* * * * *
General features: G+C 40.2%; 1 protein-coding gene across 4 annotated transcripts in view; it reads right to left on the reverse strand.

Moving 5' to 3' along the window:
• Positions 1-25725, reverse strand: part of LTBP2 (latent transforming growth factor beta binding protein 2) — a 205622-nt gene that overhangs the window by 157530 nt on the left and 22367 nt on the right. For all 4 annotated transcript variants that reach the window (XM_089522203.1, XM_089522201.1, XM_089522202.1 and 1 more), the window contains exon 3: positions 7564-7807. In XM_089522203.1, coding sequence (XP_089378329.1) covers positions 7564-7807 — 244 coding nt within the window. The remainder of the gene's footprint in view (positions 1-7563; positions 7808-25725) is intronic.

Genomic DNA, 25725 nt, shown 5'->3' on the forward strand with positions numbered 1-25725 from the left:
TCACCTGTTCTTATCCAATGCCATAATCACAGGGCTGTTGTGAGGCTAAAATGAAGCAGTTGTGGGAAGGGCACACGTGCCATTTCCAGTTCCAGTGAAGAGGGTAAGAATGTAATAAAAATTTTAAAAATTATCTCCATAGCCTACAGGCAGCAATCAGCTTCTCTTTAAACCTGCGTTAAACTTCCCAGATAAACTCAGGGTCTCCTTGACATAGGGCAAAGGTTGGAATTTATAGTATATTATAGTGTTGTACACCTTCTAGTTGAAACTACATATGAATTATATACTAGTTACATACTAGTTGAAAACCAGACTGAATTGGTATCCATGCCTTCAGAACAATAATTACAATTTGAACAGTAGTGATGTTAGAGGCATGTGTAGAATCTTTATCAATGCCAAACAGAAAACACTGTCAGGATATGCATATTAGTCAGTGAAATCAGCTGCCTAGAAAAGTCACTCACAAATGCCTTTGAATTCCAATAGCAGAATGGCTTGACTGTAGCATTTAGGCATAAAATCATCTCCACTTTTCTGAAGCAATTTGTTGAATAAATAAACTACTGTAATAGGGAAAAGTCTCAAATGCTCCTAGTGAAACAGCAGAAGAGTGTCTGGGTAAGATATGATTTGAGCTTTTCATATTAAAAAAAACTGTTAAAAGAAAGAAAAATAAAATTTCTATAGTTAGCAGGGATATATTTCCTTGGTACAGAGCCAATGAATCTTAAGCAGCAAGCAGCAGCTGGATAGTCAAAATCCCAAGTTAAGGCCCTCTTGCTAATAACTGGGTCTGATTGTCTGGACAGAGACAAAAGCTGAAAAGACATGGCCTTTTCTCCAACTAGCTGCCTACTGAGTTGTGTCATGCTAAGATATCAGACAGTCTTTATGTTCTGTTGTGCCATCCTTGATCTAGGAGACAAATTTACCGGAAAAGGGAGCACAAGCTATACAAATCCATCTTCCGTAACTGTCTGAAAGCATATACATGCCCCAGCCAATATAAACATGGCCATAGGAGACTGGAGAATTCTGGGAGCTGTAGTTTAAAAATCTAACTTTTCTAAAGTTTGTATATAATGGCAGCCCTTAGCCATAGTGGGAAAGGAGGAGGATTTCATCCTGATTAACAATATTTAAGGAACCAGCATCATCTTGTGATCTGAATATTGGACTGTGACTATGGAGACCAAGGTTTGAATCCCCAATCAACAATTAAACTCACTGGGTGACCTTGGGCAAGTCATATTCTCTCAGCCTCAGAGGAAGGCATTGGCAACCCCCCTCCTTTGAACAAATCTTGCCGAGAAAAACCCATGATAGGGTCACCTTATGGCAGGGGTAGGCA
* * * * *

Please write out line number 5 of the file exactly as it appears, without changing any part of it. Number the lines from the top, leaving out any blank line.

TCACCTGTTCTTATCCAATGCCATAATCACAGGGCTGTTGTGAGGCTAAAATGAAGCAGTTGTGGGAAGGGCACACGTGCCATTTCCAGTTCCAGTGAAGAGGGTAAGAATGTAATAAAAATTTTAAAAATTATCTCCATAGCCTACAGGCAGCAATCAGCTTCTCTTTAAACCTGCGTTAAACTTCCCAGATAAACTCAGGGTCTCCTTGACATAGGGCAAAGGTTGGAATTTATAGTATATTATAGTGTTGTACACCTTCTAGTTGAAACTACATATGAATTATATACTAGTTACATACTAGTTGAAAACCAGACTGAATTGGTATCCATGCCTTCAGAACAATAATTACAATTTGAACAGTAGTGATGTTAGAGGCATGTGTAGAATCTTTATCAATGCCAAACAGAAAACACTGTCAGGATATGCATATTAGTCAGTGAAATCAGCTGCCTAGAAAAGTCACTCACAAATGCCTTTGAATTCCAATAGCAGAATGGCTTGACTGTAGCATTTAGGCATAAAATCATCTCCACTTTTCTGAAGCAATTTGTTGAATAAATAAACTACTGTAATAGGGAAAAGTCTCAAATGCTCCTAGTGAAACAGCAGAAGAGTGTCTGGGTAAGATATGATTTGAGCTTTTCATATTAAAAAAAACTGTTAAAAGAAAGAAAAATAAAATTTCTATAGTTAGCAGGGATATATTTCCTTGGTACAGAGCCAATGAATCTTAAGCAGCAAGCAGCAGCTGGATAGTCAAAATCCCAAGTTAAGGCCCTCTTGCTAATAACTGGGTCTGATTGTCTGGACAGAGACAAAAGCTGAAAAGACATGGCCTTTTCTCCAACTAGCTGCCTACTGAGTTGTGTCATGCTAAGATATCAGACAGTCTTTATGTTCTGTTGTGCCATCCTTGATCTAGGAGACAAATTTACCGGAAAAGGGAGCACAAGCTATACAAATCCATCTTCCGTAACTGTCTGAAAGCATATACATGCCCCAGCCAATATAAACATGGCCATAGGAGACTGGAGAATTCTGGGAGCTGTAGTTTAAAAATCTAACTTTTCTAAAGTTTGTATATAATGGCAGCCCTTAGCCATAGTGGGAAAGGAGGAGGATTTCATCCTGATTAACAATATTTAAGGAACCAGCATCATCTTGTGATCTGAATATTGGACTGTGACTATGGAGACCAAGGTTTGAATCCCCAATCAACAATTAAACTCACTGGGTGACCTTGGGCAAGTCATATTCTCTCAGCCTCAGAGGAAGGCATTGGCAACCCCCCTCCTTTGAACAAATCTTGCCGAGAAAAACCCATGATAGGGTCACCTTATGGCAGGGGTAGGCA